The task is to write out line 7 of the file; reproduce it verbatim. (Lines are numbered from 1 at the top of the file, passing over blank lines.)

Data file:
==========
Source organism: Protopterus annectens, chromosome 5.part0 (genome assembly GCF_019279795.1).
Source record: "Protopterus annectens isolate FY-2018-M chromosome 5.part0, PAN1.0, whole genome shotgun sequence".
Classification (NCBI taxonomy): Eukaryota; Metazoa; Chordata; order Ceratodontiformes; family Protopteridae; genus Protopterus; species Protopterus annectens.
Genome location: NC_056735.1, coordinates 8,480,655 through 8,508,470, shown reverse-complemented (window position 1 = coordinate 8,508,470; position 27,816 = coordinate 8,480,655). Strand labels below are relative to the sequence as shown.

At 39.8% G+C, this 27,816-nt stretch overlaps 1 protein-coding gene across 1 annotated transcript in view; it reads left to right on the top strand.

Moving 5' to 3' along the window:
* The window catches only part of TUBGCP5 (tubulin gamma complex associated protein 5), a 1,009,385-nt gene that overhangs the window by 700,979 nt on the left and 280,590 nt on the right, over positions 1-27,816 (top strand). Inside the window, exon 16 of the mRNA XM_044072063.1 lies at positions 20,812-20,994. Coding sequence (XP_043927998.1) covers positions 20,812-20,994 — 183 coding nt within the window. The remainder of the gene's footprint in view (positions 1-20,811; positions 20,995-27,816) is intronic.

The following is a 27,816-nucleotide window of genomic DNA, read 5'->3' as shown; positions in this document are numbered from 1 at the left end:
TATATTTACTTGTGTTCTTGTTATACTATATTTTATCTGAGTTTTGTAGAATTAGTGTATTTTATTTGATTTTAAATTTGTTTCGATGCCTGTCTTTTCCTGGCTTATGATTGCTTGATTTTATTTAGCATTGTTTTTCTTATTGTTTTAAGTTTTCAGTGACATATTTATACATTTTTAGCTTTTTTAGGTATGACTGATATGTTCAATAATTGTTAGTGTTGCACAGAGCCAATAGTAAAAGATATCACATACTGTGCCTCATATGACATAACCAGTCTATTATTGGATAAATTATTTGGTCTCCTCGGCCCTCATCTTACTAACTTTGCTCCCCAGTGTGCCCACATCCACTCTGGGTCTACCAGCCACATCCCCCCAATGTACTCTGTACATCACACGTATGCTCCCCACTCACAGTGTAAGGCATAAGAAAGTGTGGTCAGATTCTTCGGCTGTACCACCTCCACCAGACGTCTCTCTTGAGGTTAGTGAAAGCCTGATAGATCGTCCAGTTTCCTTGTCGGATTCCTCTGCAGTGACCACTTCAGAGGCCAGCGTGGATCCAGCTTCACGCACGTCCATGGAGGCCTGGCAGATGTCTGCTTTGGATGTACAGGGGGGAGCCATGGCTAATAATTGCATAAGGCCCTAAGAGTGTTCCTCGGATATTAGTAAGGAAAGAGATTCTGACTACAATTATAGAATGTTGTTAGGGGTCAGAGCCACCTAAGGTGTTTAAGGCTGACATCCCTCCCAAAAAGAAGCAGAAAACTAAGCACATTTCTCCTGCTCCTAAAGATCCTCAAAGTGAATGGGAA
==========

* The window catches only part of TUBGCP5 (tubulin gamma complex associated protein 5), a 1,009,385-nt gene that overhangs the window by 700,979 nt on the left and 280,590 nt on the right, over positions 1-27,816 (top strand). Inside the window, exon 16 of the mRNA XM_044072063.1 lies at positions 20,812-20,994. Coding sequence (XP_043927998.1) covers positions 20,812-20,994 — 183 coding nt within the window. The remainder of the gene's footprint in view (positions 1-20,811; positions 20,995-27,816) is intronic.